Barack Obama has opened up a six-point lead over his nearest Republican rival, boosted by the recovering US economy, falling unemployment and negative reaction to Republican primary contest, a new poll has shown.
If the presidential election was held now, Mr Obama would win 51 per cent of votes, ahead of 45 per cent for Mitt Romney, the Republican frontrunner, according to the ABC/Washington Post survey.It is the first time that any contender has broken the 50 per cent barrier in months. “I deserve a second term, but I am not done,” said Mr Obama. “We’ve created 3.7 million jobs in the last 23 months. We’ve created the most jobs since 2005, the most manufacturing jobs since 1990, but we’re not finished.”Mr Romney leads the Republican field after winning the Nevada caucuses over the weekend with 50 per cent of the vote, but the poll showed that the former management consultant was still failing to connect with ordinary voters.
Mr Romney appears to have been damaged by being forced to disclose that he paid 14 per cent tax on his income of $22 million (£13.9 million) in 2010, with 66 per cent of voters polled saying they believed he was “not paying his fair share”.Fairness has been a central message of Mr Obama’s election platform, promising to raise taxes on millionaires such as Mr Romney, who last week handed his detractors further ammunition after saying he was “not concerned” about the poor. Many independent voters in swing states remain undecided. While Republicans have dismissed Mr Obama’s policies as class warfare, the poll showed that 72 per cent of voters, including many Republicans, favoured raising taxes on millionaires.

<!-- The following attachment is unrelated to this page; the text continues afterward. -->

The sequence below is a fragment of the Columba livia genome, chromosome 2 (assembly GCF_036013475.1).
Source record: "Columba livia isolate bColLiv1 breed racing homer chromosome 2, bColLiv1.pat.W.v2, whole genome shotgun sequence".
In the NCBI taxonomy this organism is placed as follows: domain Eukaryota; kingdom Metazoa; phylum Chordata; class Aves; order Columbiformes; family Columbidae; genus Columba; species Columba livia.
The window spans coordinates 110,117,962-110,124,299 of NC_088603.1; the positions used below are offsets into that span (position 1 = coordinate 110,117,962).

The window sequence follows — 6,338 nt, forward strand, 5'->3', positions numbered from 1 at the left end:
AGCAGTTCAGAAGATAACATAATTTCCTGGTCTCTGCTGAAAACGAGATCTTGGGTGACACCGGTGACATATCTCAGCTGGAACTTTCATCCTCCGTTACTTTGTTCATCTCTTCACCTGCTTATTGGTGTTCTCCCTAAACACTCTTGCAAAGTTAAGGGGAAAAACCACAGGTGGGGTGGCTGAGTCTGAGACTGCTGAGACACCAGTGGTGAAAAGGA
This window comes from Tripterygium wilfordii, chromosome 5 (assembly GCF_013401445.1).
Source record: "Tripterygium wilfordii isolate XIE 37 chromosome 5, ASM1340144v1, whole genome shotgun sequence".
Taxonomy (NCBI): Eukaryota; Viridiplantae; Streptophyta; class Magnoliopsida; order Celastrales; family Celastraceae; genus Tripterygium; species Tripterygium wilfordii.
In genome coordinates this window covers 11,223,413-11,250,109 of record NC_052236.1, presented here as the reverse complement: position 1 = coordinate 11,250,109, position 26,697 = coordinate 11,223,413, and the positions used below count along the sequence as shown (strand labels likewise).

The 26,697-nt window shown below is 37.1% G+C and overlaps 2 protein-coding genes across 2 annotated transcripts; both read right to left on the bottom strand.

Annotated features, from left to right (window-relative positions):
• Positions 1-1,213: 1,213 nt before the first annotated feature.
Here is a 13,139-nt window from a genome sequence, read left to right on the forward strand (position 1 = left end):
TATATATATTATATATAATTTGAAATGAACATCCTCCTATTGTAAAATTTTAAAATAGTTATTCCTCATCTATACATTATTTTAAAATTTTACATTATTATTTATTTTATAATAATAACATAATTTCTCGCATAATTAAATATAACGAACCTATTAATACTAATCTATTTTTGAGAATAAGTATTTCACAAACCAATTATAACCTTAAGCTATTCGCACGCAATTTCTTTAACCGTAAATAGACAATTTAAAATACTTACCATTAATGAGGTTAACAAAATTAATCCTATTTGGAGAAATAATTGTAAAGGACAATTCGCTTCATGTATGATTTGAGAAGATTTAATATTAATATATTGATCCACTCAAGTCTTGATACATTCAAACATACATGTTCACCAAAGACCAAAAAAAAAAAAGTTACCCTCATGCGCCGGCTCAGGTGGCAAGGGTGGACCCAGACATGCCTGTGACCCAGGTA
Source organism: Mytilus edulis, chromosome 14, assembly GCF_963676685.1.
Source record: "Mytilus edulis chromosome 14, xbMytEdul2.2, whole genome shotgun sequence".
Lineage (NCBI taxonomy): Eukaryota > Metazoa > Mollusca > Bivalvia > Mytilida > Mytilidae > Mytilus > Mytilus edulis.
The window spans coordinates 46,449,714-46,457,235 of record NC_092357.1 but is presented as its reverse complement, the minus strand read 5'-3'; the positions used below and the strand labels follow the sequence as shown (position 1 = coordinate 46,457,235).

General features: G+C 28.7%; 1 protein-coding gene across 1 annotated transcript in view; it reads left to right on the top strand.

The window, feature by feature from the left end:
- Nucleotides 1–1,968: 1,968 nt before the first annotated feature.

Polls also claim that Mr Romney is failing to shake off the tag of elitism, with 53 per cent saying they felt Mr Obama understood the economic problems of ordinary voters, compared with 36 per cent for Mr Romney.Despite his weaker showing among the broader electorate, Mr Romney remains the odd-on favourite to claim the Republican nomination for November’s election, as the primary races move to Colorado and Minnesota.Mr Romney continues to have difficulty energising conservative base, where the former House speaker Newt Gingrich and Rick Santorum, the ultra-religious former Pennsylvania senator, enjoy support.
Early polls in Minnesota showed Mr Santorum running neck-and-neck with Mr Romney, in a further sign that Mr Gingrich’s campaign is starting to fade after a suffering bad defeat in Florida and giving another angry and erratic performance in Nevada.Mr Santorum continues to claim that he is the natural choice of conservatives. “We have two candidates that are flawed. If you look at Florida and Nevada, the results were down as far as participation is concerned,” he told Fox News. – Thetelegraph